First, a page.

Skip to Main Content

PulsePoint Mobile App

PulsePoint Mobile App

PulsePoint Photo with AEDAvailable in Aberdeen and Sioux Falls

PulsePoint is the technology advancement that will further enhance cardiac survivability by engaging every day citizens willing and able to perform CPR, and when available, the use of a Public Access Defibrillators (AED).

With the use of this Global Positioning System (GPS) powered iPhone and Android App, community members can be notified when life-saving assistance to victims of Sudden Cardiac Arrest is needed. This notification only occurs when the incident is in a public place and will also indicate where the nearest Public Access Defibrillator (AED) is located.

Early intervention during sudden cardiac arrests will make that lifesaving difference in our goal to improve survivability. It also can save time by increasing awareness of automatic electronic defibrillator (AED) locations through real-time mapping of nearby devices.

To install the PulsePoint app search PulsePoint in the appropriate online store. Read more below.

Frequently Asked Questions

What is PulsePoint?

What is PulsePoint?

The PulsePoint Foundation is a 501(c)(3) non-profit foundation based in the San Francisco Bay Area whose goal is to make it much easier for citizens who are trained in CPR to use their life saving skills to do just that… save lives! Through the use of modern, location-aware mobile devices PulsePoint is building applications that work with local Fire Departments, EMS agencies, and Police Departments to improve communications with citizens and empower them to help reduce the estimated 1,000,000 worldwide annual deaths from sudden cardiac arrest.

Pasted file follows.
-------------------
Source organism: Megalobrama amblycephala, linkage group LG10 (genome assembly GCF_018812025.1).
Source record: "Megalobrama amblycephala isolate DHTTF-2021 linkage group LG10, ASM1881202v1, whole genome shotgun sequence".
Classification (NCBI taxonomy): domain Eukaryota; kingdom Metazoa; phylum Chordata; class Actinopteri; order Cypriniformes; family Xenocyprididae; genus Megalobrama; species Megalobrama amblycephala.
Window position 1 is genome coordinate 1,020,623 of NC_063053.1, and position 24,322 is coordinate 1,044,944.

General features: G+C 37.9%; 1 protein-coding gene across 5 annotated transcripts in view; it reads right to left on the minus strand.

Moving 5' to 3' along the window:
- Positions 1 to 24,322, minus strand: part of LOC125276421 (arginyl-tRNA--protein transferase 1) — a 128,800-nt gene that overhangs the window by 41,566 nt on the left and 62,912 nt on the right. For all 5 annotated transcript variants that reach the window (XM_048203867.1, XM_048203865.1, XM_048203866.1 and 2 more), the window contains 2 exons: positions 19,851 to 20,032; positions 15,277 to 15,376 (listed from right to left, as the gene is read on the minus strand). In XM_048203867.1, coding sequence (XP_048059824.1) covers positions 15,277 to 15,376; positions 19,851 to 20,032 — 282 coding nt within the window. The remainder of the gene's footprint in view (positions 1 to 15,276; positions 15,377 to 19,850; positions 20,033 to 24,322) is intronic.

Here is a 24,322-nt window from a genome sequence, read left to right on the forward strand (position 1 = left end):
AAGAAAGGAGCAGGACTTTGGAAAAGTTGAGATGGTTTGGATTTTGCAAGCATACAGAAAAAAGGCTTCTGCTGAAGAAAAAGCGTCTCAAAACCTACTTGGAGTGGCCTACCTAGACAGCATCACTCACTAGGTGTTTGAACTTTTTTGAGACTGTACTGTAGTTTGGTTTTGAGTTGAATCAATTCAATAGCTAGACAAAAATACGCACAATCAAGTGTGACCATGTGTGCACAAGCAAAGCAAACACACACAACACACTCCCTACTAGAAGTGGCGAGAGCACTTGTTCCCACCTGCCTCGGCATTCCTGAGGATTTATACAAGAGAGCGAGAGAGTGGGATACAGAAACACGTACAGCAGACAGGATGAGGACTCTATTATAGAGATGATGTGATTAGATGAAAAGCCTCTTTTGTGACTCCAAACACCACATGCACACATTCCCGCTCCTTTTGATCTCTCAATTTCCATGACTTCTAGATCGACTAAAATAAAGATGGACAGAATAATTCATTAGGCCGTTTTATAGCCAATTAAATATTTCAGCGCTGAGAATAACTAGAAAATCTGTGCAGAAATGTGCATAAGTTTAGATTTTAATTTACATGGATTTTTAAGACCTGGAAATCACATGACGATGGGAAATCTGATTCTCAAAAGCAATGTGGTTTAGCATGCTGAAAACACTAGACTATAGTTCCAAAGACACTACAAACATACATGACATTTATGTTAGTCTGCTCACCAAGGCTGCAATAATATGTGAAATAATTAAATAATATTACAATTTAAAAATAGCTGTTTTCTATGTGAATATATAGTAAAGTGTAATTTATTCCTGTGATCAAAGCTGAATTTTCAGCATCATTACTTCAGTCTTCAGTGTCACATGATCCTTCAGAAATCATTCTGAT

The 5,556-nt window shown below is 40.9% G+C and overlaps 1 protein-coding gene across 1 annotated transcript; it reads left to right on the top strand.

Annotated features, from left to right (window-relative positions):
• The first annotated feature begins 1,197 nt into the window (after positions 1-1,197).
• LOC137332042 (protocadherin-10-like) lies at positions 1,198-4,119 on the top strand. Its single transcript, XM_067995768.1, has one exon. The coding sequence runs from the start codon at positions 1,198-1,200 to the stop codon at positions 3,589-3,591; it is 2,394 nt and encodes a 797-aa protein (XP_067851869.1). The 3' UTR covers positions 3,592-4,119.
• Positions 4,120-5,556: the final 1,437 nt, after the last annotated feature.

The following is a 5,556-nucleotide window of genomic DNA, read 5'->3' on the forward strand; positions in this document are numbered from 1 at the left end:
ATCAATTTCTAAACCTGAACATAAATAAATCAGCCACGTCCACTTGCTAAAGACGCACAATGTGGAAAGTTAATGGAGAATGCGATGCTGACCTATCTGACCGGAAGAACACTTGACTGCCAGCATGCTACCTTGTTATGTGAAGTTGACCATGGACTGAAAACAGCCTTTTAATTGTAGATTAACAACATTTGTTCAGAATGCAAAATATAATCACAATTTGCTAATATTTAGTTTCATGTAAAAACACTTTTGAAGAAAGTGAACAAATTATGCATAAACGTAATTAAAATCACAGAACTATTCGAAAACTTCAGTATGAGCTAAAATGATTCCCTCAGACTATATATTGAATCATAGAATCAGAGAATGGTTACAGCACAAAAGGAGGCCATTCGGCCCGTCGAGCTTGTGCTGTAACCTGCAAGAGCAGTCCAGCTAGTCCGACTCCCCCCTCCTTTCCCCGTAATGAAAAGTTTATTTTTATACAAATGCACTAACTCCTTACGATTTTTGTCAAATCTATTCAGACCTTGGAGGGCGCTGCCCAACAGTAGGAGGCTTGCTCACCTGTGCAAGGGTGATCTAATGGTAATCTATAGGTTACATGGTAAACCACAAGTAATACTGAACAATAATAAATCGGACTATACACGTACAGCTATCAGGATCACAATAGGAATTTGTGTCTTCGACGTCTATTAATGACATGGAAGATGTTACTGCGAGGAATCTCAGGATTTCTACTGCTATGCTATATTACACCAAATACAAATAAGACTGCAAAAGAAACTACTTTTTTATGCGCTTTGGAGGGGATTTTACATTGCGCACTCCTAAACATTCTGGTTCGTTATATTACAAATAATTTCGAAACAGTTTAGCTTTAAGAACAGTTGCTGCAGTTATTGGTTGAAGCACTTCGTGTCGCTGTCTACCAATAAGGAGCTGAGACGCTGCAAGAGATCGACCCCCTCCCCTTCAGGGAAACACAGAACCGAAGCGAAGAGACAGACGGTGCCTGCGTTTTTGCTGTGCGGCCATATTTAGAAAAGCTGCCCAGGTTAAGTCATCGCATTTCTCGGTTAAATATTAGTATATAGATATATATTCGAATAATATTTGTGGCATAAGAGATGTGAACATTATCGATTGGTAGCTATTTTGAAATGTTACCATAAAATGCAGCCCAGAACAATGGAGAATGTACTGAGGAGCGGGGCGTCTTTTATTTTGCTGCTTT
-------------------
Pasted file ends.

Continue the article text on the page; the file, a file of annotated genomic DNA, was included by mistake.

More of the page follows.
How does the app work?

How does the app work?

The application has three primary components – the mobile app, a middle tier web service, and a dispatch system interface. The mobile app is provided and maintained by PulsePoint Foundation. The app is currently available for the iPhone, iOS device platform and Android devices. The software (on each platform) supports all agencies using the app. A configuration screen within the app allows users to select their desired agency or agencies.

The app is connected to a cloud-based web service that manages communications between the personal mobile devices and the Brown County and Minnehaha County 911 emergency communication centers, The service provides encrypted communication and secure identification (HTTPS with SSL/TLS protocol) to connected agencies within a highly reliable environment. This service is also provided by the PulsePoint Foundation.

Minnehaha 911 center communicates with the middle tier service through an application programming interface (API). An API is simply a set of rules and specifications that software programs can follow to communicate with each other. The PulsePoint API serves as an interface between Computer-aided Dispatch (CAD) systems and PulsePoint services.

Does the app raise any privacy or HIPAA concerns?

Does the app raise any privacy or HIPAA concerns?

The Health Insurance Portability and Accountability Act (HIPAA) protects the privacy of individually identifiable health information. On a ‘CPR needed’ notification, the app reports only an address (in a public place) and a business name, if available. Individually identifiable health information, such as name, birth date, or Social Security Number are not reported or known to the PulsePoint application.